If you feed your timer 6 volts, use the 5 volt chart to see 2 ma available when the output is high and 8 ma available when the output is low. 2 ma driving one transistor will get you 20 ma through the collector. If you add another stage, be it npn or pnp, that 20 ma can be amplified to 200 ma.
     
    Last edited: Mar 14, 2014
  10. JLother

    Thread Starter New Member

    Jan 16, 2014
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    OK, here is the data sheet for the part I want to use. Someone explain if I can do what I'm trying to accomplish with this item. Keep in mind that I want to run enough power to 30 LEDs and a separate system using only 6 LEDs while using transistors as a switch. Can this item do both?
     
  11. #12

    Expert

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    That's an LMC555
    Yes, one for the 30 LED project and one for the 6 LED project.
    If you want to minimize parts, there is a dual 555 called a 556.
    If you want higher current out of the chip, the LM555 or NE555 version can do about 200 ma.
     
  12. ericgibbs

    AAC Fanatic!

    Jan 29, 2010
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    hi,
    This image is a clip from your latest d/s.

    As #12 states you will need a transistor pair, the Vout of the LMC555 is typically only +1.25V when sourcing current, a Darlington Base will require at least 1.3V.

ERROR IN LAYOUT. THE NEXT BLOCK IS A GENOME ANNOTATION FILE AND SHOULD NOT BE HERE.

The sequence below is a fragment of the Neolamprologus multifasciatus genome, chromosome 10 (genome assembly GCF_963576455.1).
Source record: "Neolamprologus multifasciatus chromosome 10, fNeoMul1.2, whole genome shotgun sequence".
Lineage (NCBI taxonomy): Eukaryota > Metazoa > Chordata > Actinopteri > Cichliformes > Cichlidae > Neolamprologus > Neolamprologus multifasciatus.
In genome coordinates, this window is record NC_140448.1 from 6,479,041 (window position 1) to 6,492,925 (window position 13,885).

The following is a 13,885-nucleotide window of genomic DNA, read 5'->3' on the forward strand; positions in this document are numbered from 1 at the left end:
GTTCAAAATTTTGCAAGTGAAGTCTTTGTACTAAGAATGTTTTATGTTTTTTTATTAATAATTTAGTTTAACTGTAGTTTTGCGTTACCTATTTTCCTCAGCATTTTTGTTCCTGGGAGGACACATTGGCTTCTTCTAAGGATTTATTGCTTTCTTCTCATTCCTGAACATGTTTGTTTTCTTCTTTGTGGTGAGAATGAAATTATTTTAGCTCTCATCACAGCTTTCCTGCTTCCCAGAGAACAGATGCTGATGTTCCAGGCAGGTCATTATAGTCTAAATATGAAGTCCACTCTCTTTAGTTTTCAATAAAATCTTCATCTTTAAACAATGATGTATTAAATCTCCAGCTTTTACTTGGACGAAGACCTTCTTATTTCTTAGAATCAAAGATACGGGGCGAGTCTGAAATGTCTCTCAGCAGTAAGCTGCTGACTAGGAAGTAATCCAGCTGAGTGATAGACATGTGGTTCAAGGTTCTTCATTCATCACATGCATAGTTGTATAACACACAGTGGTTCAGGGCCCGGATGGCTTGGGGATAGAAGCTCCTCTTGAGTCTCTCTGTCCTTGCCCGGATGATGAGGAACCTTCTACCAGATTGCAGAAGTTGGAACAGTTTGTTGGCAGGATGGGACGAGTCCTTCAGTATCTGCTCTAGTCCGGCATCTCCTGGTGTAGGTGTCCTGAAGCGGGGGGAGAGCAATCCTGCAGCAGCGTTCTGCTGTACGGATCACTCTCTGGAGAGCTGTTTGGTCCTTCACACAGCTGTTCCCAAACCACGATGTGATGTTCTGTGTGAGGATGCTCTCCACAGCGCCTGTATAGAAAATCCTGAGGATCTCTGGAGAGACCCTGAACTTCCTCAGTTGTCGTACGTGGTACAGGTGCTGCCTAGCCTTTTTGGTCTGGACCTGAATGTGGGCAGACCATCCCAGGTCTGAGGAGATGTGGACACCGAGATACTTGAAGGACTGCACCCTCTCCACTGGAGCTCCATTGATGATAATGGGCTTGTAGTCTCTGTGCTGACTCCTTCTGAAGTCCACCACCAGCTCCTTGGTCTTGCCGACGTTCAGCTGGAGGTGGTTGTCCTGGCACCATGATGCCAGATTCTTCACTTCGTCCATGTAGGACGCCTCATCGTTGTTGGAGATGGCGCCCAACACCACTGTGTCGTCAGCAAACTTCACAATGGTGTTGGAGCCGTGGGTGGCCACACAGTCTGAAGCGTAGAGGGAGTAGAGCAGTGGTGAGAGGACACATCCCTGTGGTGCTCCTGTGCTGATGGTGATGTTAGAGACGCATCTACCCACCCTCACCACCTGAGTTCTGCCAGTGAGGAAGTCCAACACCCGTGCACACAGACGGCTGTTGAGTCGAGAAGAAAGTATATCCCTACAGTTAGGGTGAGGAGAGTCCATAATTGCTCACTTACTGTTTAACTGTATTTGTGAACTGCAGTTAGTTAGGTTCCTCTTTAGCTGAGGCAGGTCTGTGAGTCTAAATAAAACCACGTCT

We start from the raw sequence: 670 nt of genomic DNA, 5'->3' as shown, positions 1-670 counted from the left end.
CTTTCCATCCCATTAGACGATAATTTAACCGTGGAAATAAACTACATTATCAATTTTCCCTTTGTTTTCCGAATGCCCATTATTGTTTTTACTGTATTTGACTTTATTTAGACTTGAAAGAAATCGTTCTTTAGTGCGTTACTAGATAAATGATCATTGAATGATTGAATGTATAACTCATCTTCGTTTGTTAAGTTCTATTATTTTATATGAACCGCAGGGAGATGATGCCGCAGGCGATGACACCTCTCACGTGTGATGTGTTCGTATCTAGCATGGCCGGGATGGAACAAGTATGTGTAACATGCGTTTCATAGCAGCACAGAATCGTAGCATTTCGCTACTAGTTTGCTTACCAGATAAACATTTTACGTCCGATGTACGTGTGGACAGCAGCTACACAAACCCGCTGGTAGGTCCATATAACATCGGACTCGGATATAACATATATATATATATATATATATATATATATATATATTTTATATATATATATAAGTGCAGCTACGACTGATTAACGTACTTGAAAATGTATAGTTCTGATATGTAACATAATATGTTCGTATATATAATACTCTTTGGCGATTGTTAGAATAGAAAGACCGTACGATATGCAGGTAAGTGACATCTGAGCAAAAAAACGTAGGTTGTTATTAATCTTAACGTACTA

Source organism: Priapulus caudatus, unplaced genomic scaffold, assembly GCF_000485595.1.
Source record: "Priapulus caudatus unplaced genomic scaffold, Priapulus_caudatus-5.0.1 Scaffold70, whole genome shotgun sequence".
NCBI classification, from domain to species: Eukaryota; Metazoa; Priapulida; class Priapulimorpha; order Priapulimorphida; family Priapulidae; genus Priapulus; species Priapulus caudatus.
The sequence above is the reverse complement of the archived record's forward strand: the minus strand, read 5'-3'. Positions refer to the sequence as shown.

As you are driving LED's you must have a higher voltage available, so why dont you use a that higher voltage to power the 555.?

    E.
     
    shortbus likes this.
  13. JLother

    Thread Starter New Member

    Jan 16, 2014
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    The lower voltage chip has a much wider temperature range that I want. I don't really mind using higher voltage but I'm trying to keep the entire package, battery pack and circuitry as small as possible. I also would like to use common battery sizes like AA and AAA rather than CR123 to gain the required voltage. Fix me up guys. If you could include where you found the part so I can purchase. I need the chip, transistors, capacitors, and resistors for the timing portion of my circuit other than the actual timing capacitor and resistor.
     
  14. #12

    Expert